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Thousands of state layoffs coming, and utility rate hike vote today

The governor is considering laying off between 10,000 and 15,000 state workers - depending on who you read.
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The governor is considering laying off between 10,000 and 15,000 state workers - depending on who you read.

Conflicting layoffs
The Buffalo News reports that the Cuomo administration is mulling layoffs of more than 10,000 state workers to help make up the state's deficit.  The Wall Street Journal says the cuts could number between 10,000 and 12,000, and the New York Times says up to 15,000.  It's all a guessing game until February 1, according to NYT:

But the cuts would represent a substantial downsizing of the state’s workforce, including clerical workers, state troopers and park rangers. And that belt-tightening would almost certainly be accompanied by noticeable reductions in government services, though it is hard to predict where and how much until Mr. Cuomo releases his proposed budget in early February. Mr. Cuomo has made trimming the state’s far-flung bureaucracy a top priority of his new administration, hoping to reduce costs to taxpayers and root out waste. Along with Medicaid and education spending, money for so-called “state operations,” including payroll, health and pension benefits, is one of the larger portions of spending borne directly by New York taxpayers.

It's budget gap season everywhere, and the Democrat and Chronicle has a good piece detailing the multiple deficits - city, city schools, and state - that planners will have to grapple with.

National Grid rate hike vote is today
The vote on whether or not National Grid can raise rates is today, and it's not looking good for the utility.  The state's Public Service Commission (PSC) has been rumbling for a while about granting the firm permission to hike rates at a far lower level than it requested.  The Times Union reports:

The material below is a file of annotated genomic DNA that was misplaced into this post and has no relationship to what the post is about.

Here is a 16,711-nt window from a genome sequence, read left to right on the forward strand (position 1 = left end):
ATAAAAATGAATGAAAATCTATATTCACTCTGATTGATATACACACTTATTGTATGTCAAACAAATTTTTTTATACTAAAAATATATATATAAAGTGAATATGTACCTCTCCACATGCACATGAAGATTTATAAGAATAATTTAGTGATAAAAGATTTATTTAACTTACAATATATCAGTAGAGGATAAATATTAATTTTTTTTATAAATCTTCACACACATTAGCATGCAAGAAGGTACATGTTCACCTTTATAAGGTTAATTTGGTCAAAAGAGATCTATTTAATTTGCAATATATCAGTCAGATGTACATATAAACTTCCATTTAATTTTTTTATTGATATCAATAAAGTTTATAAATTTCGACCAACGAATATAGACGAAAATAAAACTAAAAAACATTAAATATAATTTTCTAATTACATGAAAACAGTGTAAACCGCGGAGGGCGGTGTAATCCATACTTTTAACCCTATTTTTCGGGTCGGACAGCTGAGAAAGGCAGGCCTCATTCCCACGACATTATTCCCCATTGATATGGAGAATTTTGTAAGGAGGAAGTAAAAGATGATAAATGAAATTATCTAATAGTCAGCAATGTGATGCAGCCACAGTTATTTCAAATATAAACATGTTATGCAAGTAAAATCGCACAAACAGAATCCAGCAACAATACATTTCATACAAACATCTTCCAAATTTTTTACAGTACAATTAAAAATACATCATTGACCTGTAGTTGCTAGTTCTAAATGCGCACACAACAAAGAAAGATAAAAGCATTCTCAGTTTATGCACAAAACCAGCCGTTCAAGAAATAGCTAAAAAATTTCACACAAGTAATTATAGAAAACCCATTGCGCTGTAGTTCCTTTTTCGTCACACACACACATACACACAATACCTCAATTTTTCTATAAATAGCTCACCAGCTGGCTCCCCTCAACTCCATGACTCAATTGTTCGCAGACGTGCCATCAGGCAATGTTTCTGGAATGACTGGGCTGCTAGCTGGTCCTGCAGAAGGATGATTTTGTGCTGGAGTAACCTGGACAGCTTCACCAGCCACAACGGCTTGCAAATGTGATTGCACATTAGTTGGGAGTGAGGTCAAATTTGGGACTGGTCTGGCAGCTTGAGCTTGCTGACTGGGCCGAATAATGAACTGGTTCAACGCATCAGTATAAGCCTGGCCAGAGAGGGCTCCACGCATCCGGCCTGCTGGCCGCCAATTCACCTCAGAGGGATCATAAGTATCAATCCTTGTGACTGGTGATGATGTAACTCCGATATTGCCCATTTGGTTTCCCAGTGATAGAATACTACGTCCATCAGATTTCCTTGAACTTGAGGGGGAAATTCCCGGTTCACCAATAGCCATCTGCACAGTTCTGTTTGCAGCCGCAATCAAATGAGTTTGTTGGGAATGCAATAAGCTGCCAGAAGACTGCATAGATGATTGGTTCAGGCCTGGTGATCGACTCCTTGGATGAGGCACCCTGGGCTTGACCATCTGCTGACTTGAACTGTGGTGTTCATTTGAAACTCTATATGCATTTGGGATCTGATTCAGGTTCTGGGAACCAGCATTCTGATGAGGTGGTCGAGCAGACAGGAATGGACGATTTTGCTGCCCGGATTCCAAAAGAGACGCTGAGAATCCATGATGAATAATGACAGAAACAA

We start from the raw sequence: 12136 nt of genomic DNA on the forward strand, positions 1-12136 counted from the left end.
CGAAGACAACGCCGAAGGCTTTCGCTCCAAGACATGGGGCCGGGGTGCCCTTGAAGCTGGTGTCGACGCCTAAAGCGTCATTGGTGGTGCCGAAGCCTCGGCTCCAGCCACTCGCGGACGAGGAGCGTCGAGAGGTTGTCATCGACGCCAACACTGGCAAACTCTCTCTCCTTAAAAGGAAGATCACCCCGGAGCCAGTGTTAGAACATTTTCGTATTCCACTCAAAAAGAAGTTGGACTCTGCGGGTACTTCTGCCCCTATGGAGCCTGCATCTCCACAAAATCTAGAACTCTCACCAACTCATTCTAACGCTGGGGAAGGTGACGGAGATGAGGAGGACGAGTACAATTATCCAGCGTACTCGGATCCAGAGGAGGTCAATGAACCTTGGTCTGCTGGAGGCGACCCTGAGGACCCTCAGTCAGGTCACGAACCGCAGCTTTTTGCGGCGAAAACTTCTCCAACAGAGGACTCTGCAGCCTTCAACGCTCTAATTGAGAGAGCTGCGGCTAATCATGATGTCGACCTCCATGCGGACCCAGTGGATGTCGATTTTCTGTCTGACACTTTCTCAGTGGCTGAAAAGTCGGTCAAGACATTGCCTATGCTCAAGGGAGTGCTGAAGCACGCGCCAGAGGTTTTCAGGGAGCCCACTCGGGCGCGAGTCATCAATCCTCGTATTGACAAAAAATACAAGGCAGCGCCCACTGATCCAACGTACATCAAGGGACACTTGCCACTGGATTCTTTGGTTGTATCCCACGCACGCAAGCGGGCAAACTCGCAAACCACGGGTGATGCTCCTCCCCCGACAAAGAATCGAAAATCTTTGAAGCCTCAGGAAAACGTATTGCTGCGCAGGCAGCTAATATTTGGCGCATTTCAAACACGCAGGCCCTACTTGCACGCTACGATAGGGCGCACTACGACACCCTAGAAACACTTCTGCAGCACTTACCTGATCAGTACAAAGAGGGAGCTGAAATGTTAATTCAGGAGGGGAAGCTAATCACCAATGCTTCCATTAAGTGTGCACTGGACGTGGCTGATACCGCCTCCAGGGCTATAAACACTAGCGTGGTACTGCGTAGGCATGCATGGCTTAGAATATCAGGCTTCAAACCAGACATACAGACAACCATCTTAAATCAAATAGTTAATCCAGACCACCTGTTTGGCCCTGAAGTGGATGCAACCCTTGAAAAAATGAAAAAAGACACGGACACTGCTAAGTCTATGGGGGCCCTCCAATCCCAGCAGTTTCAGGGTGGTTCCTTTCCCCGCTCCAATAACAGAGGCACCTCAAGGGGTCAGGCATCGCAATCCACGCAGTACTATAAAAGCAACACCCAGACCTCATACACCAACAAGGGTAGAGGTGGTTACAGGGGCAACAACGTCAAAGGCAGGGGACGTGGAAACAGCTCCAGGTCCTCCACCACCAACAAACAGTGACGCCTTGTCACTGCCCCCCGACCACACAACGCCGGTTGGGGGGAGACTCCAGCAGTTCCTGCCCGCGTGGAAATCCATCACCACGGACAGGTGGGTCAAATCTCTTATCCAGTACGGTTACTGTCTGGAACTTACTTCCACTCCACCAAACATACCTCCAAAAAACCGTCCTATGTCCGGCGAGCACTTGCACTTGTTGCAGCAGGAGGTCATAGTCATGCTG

National Grid Chief Executive Officer Steve Holliday -- who always keeps a measured and diplomatic tone in public -- voiced his displeasure at the time. "I have to say I'm a bit disappointed," Holliday said in an internally produced interview posted on the National Grid website in November.

The rejection of the full rate hike request could lead the utility to try again, as early as later this year.  The Times Union's The Buzz blog is reporting that shares of the company are already dropping in anticipation of the ruling by the PSC.

State of SUNY
Reaction to SUNY chancellor Nancy Zimpher's "state of SUNY" address continues to roll in.  In Rochester, 13WHAM spoke with SUNY Geneseo students, where some of Zimpher's proposals were a miss, but others - like making it easier for students to transfer within SUNY - were a hit:

The difficulty in transferring all of one’s earned credits, despite staying within the SUNY system, is another obstacle the changes aim to overcome. "I had to end up taking three courses over once I transferred to Geneseo,” Hinz said of his transfer from Alfred State University. "I lost a course; I'm actually re-taking it this semester,” Alexandria Maker-Weipert, a SUNY Geneseo junior said. “It is only one course, but still that is something I paid for, I took, I did well in, and I'm having to take it again."

The Times Union points out that Zimpher didn't use her speech to pitch for allowing campuses to set their own tuition, which had been part of the "SUNY Empowerment" act last year.

Best companies to work for